Well, TikTok is no different in this respect. The distinction, tho, lies in the fact that you have to encourage your audience to watch the video, preferably to the end.
There is no tried and true way of going about this, so the best approach is to stir curiosity. Typing in “WATCH THIS TILL THE END!!”, “Wait for it”, or “I can’t believe I didn’t see this coming” will compel some people to, well, watch this till the end, wait for it and be baffled for not having had the foresight to see that coming. Nobody is arguing for TikTok caption tabloidization here — but to quote Omar from The Wire, “it’s all in the game”.
Short and sweet. And with a hook
Thanks to TikTok’s emphasis on short-form content, you’d think most videos would be devoid of any fluff. Sadly, that’s not always the case.
One of the biggest sins that brands can commit on TikTok (apart from misusing Gen Z slang — oh boy) is having excessively long intros. Don’t do that. They’re a buzzkill.
One trick to get the right intro duration is, paradoxically, to film double the footage you’d need. This way, you can trim the fat, cut and edit until you get the hook and rhythm just right. Of course, good editing doesn’t necessarily make for a good video. But used in conjunction with the tools provided by the platform, you can turn a “meh” video concept into something truly compelling that will drive audiences toward you.
Use the tools the platform provides
And by “tools” I mean “all those fancy filters and effects people always seem to be using better than me”.
The great thing about TikTok is that users rarely if ever have to use third-party tools to create engaging videos. As I’ve said earlier, TikTok in general has a rough the edges vibe to it — and you can use that DIY aesthetic to give your brand a boost of credibility and authenticity. And the sooner you learn how to develop your TikTok marketing strategy around these tools, the better results you’ll have.
Here’s a rundown of the coolest TikTok tools integrated into the platform:
Video editing. TikTok comes with a good variety of editing tools, which includes tons of filters, stickers, AR effects (which allows users to alter their appearance in various ways) and animations that range from basic to downright “no way you can do that outside Adobe After Effects”.
Reactions. This feature allows users to literally react to other people’s videos. TikTokers can record themselves reacting to a video they’re watching and then publish it. A great feature that brands can take advantage of.
Duets. The bread and butter of Twitter. The creme de la creme. It’s one of the most popular TikTok features, and for good reason — it allows people to lip-sync or dance to their favorite music with any other user they stumble into. I think you can probably already see the marketing potential this feature has. If you want to squeeze as much juice out of your videos as possible, make sure you keep the duet feature enabled.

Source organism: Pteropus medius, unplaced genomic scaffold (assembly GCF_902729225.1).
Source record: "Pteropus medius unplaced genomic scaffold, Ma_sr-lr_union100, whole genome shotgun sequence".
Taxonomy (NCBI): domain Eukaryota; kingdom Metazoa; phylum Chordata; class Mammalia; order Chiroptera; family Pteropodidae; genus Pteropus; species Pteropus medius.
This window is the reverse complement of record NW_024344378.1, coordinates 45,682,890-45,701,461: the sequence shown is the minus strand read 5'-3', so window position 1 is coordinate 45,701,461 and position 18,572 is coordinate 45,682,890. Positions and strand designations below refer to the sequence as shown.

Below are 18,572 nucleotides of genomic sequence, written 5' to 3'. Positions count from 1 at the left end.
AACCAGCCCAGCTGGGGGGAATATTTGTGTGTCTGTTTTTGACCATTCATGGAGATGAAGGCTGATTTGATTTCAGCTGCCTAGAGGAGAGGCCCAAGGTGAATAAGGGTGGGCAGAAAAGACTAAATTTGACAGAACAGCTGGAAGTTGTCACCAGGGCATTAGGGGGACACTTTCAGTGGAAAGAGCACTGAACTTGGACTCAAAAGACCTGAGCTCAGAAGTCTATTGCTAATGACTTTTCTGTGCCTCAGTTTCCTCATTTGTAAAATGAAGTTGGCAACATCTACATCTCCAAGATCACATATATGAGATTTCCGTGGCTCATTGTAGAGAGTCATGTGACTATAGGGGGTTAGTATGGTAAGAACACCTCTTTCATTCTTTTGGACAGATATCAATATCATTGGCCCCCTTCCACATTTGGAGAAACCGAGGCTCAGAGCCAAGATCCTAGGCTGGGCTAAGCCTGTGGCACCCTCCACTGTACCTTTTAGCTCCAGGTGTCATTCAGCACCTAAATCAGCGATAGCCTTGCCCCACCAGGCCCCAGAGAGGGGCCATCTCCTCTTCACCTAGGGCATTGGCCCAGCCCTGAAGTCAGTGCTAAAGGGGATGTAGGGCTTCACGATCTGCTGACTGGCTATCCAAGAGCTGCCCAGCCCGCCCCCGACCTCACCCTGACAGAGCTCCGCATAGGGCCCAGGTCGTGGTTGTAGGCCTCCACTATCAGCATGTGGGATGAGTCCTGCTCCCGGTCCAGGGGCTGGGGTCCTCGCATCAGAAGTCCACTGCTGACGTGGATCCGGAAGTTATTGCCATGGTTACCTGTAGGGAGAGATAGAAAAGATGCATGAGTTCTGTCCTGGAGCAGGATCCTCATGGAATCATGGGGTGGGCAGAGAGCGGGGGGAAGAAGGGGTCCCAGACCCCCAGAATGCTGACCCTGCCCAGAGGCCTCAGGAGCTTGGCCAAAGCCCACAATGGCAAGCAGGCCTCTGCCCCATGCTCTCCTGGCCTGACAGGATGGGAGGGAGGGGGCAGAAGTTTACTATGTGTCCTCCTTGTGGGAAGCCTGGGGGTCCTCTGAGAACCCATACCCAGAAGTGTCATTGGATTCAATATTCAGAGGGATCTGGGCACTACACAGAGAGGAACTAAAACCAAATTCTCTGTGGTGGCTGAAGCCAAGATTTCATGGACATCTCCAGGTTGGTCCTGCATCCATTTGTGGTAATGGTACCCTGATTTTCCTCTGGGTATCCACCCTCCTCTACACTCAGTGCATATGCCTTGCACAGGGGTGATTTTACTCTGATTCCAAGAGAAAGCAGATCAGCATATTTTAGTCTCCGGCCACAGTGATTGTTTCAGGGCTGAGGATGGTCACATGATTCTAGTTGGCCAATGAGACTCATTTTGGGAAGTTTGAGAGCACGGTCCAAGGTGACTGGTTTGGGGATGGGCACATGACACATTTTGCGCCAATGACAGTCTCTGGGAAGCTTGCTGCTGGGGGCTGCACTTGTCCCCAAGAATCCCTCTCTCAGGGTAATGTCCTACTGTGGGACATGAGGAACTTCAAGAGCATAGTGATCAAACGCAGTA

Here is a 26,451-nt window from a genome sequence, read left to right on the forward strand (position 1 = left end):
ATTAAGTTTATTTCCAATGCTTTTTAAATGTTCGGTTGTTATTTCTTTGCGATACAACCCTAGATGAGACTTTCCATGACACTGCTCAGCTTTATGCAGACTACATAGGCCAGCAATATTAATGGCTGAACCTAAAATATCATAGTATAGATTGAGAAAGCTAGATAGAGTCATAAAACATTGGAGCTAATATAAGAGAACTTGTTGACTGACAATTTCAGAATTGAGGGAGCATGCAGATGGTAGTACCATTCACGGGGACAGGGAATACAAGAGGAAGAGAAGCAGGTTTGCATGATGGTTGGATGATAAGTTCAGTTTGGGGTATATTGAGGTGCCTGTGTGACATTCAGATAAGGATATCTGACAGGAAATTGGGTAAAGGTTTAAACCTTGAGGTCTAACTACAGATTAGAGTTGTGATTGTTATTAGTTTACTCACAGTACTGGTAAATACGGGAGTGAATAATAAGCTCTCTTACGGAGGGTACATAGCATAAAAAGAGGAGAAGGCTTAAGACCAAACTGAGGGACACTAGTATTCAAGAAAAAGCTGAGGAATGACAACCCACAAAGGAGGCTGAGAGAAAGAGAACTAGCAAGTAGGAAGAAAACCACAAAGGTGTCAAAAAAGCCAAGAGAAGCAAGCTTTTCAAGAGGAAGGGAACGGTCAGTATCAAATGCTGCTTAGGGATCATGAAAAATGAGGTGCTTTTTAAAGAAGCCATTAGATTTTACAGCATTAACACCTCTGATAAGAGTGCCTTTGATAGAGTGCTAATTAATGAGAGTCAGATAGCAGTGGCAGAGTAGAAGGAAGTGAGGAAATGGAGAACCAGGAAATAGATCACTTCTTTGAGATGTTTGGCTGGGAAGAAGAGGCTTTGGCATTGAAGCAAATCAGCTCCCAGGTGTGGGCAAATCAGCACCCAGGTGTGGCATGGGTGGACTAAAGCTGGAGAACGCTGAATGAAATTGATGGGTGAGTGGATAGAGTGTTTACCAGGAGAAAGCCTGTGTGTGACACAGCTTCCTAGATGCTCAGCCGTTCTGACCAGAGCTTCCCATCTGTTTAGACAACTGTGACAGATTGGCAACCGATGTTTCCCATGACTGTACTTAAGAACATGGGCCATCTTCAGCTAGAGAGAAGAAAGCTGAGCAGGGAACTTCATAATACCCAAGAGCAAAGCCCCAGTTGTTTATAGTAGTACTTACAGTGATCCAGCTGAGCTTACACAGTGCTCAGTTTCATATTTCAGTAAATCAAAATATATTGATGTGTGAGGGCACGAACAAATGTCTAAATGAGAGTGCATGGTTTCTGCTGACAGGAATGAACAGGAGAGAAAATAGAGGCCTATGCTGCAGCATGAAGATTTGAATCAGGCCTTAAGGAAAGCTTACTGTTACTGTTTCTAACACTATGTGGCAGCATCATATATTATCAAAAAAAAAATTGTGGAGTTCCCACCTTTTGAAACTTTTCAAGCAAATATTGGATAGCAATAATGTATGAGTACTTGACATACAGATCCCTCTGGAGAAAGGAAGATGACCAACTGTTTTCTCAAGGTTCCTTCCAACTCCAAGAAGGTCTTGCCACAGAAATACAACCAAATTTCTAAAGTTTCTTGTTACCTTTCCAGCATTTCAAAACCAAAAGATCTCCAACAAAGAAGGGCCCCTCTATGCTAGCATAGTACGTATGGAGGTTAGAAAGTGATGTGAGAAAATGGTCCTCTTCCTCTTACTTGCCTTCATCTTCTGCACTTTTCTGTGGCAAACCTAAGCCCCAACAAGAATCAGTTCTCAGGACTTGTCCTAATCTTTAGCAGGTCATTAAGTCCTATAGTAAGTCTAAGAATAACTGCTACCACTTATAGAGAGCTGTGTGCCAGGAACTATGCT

TikTok influencer marketing
Influencers have become an integral part of TikTok’s marketing ecosystem. Gen Z are notoriously opposed to anything even vaguely resembling an ad. As a result, brands have a harder time reaching them than, say, Millennials — the very same generation whose older members are leading the odd TikTok marketing campaign in the first place.
So, naturally, influencer marketing is probably the most effective way to reach the younger generations, for two reasons. First, it effectively nullifies the negative implications of ads. Second, you don’t have to go through the hassle of having to build the right audience (notice how I said “right” and not just “audience”) through native videos shared on your company account. It’s the influencer’s job to tap into their following and lead and send potential customers your way.
But for that to work, you’ll need to find the right influencer. Many influencers are likely to have a pretty homogenous following. So if you sell, say, fishing rods, you probably don’t want to work with a makeup guru. Well, to be honest, if you’re selling fishing rods, you probably shouldn’t market on TikTok in the first place, but that’s beside the point. Maybe try Facebook?
That being said, here’s a list of questions that you can use as a starting point when looking for the right TikTok influencer for your brand:
Is your target audience even on TikTok?
Are you focusing on the right demographic?
What type of videos are more likely to appeal to your audience? Comedy sketches? Beauty tips? Crafting videos? Cooking? Does the possibility of an overlap between these niches exist?
Does the influencer you have in mind appeal to the same niches your brand appeals to?
Does the influencer (and by extension, their following) have something to gain from collaborating with you?